‘Neglect’ contributed to death of newborn baby following failings in diabetes maternity care at Cambridgeshire hospital, inquest rules

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A mum whose newborn daughter died following failings in care is campaigning to improve maternity safety after an inquest concluded neglect contributed to her baby’s death.

Baby Charlotte Middleton died 40 minutes following her birth after staff at Hinchingbrooke Hospital in Huntingdon failed to act upon warnings which meant she was born two hours after she should have been, a coroner ruled. If she had been delivered when she should have been, Charlotte would have survived, the inquest found.

Her mum Laura, 40, was diagnosed with gestational diabetes during her third pregnancy. She had the condition during her other two pregnancies, so was aware of the risks and that her blood sugar levels had to be monitored.

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Laura and her then husband Chris, 39, had a discussion with midwives and doctors, and opted for an elective caesarean section at 37 weeks due to having a large baby.

Baby CharlotteBaby Charlotte
Baby Charlotte

Upon admission to Hinchingbrooke Hospital, Charlotte’s heart rate was monitored using a cardiotocography (CTG) machine. The next morning after admission, Charlotte’s heart rate was found to have slowed and Laura was rushed to theatre for delivery.

Baby Charlotte was born in poor condition at 9.54am on 18 July 2019, and died shortly afterwards.

Following her daughter’s death, Laura instructed medical negligence experts at Irwin Mitchell to investigate her care under the North West Anglia NHS Foundation Trust and to support her family through the inquest process.

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The family and their legal team are now calling for lessons to be learned.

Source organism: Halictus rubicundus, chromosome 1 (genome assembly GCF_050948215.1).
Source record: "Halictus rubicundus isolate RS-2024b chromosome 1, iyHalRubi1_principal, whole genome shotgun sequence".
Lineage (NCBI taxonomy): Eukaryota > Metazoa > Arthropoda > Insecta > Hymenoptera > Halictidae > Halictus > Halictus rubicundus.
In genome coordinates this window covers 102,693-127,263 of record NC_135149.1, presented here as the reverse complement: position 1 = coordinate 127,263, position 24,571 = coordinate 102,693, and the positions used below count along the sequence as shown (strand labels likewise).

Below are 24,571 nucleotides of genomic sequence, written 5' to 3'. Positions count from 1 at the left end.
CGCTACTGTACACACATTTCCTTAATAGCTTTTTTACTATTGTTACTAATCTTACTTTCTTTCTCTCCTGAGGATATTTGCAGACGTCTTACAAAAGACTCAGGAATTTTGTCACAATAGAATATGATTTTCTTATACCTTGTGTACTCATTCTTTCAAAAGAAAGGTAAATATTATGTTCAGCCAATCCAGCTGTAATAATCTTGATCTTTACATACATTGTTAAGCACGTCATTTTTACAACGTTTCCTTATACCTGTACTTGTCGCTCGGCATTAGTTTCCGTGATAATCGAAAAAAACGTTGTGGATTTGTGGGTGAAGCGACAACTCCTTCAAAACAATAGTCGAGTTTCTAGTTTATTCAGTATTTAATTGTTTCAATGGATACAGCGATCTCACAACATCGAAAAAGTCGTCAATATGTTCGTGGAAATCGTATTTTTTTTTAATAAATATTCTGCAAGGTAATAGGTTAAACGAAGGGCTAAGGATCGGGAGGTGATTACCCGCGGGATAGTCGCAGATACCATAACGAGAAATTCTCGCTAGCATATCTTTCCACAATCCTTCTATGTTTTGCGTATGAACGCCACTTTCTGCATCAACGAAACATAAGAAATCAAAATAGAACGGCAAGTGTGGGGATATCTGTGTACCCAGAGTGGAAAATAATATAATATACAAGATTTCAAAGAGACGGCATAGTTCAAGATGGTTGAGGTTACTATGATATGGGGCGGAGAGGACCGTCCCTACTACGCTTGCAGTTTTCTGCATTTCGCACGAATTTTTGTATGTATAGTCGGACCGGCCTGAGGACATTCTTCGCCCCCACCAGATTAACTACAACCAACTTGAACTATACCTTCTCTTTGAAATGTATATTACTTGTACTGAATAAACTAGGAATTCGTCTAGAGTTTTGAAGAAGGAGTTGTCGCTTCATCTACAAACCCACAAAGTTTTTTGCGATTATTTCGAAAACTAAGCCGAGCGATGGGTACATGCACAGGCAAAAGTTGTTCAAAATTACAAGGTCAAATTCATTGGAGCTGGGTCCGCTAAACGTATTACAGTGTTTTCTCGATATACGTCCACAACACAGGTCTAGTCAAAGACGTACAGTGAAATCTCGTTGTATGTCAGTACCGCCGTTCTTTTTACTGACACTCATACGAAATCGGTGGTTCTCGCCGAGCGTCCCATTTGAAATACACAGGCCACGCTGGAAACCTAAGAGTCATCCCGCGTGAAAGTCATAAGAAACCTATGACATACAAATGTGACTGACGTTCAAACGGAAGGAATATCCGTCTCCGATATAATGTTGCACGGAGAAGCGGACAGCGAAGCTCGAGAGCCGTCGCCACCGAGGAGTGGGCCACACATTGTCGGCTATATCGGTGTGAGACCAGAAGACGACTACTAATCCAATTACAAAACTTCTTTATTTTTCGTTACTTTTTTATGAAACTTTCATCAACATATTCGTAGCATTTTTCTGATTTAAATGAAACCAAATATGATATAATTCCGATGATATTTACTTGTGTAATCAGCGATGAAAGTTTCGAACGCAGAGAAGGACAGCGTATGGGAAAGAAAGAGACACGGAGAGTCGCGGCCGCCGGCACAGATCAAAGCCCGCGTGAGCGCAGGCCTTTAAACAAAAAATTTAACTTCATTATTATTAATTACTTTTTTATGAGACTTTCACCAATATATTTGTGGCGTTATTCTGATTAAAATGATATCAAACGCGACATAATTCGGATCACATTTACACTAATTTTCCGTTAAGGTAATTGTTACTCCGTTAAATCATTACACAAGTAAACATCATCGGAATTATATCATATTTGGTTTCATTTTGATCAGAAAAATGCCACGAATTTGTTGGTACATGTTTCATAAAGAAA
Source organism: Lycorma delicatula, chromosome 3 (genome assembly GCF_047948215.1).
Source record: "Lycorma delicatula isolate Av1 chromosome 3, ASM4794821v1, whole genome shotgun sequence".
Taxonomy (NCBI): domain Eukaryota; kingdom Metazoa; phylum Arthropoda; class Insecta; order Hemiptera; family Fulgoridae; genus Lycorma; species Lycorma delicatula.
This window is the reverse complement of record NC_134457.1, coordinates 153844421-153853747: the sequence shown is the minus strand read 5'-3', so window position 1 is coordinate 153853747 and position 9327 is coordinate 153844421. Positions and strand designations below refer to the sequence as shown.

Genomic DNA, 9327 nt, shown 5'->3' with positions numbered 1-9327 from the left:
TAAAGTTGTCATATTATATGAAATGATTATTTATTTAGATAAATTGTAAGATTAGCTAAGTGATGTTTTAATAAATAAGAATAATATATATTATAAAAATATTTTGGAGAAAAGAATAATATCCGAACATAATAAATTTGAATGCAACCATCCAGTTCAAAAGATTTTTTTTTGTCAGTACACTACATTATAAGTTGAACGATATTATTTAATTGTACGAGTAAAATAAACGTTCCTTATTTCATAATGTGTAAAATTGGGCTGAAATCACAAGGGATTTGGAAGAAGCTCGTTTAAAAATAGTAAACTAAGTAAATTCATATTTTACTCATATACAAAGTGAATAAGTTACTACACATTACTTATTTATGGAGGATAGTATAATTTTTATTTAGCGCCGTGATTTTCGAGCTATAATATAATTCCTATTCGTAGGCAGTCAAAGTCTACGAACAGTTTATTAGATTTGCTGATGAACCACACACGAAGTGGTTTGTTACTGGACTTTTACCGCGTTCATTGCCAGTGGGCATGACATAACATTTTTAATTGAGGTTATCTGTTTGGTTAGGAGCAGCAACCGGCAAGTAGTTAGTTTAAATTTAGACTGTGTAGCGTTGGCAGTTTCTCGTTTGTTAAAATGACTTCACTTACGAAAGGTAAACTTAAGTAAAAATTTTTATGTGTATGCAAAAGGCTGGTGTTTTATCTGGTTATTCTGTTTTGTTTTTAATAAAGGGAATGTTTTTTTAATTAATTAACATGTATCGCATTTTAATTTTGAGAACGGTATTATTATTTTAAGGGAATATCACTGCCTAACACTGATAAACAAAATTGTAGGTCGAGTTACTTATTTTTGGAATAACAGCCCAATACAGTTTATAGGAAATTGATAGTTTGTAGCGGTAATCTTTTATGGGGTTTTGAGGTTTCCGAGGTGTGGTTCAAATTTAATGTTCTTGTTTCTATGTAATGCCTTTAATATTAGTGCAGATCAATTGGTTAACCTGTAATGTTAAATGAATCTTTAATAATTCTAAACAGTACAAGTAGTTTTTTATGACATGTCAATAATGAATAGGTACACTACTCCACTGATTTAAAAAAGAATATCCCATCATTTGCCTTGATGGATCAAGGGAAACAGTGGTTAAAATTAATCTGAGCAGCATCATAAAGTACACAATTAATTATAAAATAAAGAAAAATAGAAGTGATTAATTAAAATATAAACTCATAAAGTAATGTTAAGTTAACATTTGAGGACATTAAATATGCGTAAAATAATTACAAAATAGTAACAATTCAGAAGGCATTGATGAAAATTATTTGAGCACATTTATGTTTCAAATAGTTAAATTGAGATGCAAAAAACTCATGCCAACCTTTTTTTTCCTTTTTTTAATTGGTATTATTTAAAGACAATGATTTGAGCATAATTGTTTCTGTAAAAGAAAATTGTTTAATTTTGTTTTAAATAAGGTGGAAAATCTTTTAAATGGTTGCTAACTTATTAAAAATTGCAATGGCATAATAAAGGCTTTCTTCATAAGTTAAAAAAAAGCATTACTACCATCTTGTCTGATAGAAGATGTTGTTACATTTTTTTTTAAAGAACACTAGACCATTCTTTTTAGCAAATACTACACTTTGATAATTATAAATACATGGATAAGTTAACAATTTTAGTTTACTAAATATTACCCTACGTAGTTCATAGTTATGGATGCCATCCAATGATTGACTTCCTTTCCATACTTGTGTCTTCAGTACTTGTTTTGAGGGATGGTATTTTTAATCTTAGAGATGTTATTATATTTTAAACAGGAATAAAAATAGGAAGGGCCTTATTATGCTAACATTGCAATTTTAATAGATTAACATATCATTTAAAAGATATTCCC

Speaking after the inquest, Laura said : “We were all really looking forward to having Charlotte in our lives, and Isabelle and Harry couldn’t wait to have a little sister.

“During my time in the hospital before Charlotte was born, I wasn’t told of any problems. To hear that she had died was awful. When Chris arrived, I couldn’t bear to tell him what had happened. The senior midwife broke the news to him and brought Charlotte straight in. She put her into Chris’ arms and I watched his heart break. That will stay with me forever.

“Walking out of the hospital without our baby devastated us, and the drive home was spent in silence. Losing Charlotte is something we’ll never get over and we’ll never be the same, but it’s important for us as a family that we include her in as much of our life as possible and we talk about her every single day.

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“I keep imagining Charlotte as a happy teething baby playing with her brother and sister. Sadly, that’s something we’ll never see, and while we can’t change what’s happened, we’re determined to campaign to improve care for others.

“While we have to live with the fact that Charlotte’s death could have been prevented, we wouldn’t want others to suffer the pain we do.

“Now the inquest is over we can move forward more positively knowing that Charlotte’s death wasn’t in vain. It’s just such a shame that this has to happen for changes to be made.”

The Trust admitted to “failings in ante-natal care” which “at least materially contributed” to Charlotte’s death.

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The inquest was held this week at Cambridgeshire and Peterborough Coroners’ Court at Huntingdon Town Hall, and concluded Charlotte died as a result of complication of maternal diabetes in pregnancy and that neglect contributed to her death.